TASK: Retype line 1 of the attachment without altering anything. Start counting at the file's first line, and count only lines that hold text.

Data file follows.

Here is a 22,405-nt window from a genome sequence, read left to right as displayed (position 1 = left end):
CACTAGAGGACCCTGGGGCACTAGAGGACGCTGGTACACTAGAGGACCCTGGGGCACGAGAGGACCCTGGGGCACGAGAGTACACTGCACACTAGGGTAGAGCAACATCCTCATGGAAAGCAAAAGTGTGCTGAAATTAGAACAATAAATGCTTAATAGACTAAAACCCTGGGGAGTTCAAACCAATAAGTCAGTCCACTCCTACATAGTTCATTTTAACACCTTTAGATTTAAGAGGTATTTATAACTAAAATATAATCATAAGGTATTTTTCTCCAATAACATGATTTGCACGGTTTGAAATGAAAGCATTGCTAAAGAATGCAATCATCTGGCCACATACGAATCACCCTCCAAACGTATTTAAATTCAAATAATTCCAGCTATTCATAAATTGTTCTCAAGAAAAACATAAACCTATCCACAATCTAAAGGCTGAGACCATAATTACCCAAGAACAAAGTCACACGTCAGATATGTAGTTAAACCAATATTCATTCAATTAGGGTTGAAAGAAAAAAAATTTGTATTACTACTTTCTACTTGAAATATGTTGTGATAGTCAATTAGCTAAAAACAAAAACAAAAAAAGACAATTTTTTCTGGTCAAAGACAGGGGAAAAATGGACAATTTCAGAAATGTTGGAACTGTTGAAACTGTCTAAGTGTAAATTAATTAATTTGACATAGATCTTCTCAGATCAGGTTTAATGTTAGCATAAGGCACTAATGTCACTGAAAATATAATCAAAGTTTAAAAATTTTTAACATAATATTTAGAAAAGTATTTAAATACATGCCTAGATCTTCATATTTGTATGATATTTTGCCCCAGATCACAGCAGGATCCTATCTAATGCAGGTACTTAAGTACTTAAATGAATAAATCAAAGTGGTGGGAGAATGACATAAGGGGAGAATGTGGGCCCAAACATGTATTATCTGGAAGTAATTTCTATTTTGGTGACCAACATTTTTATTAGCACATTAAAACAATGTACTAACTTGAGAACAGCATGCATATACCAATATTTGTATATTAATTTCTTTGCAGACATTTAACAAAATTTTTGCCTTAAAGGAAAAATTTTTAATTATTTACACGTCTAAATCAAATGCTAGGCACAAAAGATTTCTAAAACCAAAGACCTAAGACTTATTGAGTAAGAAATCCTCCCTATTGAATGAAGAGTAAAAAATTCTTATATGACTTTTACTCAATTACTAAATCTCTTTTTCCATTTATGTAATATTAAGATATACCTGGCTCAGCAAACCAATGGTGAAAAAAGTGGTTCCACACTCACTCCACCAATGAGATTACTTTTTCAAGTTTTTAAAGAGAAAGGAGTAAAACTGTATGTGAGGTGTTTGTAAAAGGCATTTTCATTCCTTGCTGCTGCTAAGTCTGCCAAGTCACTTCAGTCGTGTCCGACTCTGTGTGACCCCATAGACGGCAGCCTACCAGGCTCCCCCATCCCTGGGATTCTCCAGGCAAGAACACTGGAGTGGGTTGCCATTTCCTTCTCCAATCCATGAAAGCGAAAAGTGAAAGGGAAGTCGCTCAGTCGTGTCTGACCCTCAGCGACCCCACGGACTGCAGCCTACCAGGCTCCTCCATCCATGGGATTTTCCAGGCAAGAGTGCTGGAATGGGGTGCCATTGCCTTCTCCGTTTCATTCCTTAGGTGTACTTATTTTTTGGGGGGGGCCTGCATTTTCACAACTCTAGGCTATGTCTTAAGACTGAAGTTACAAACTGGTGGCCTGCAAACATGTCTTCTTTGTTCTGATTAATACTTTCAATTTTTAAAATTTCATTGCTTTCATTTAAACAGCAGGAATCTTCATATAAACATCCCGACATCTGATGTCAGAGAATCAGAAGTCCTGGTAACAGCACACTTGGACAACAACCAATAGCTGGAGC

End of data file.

Here is a 22,405-nt window from a genome sequence, read left to right as displayed (position 1 = left end):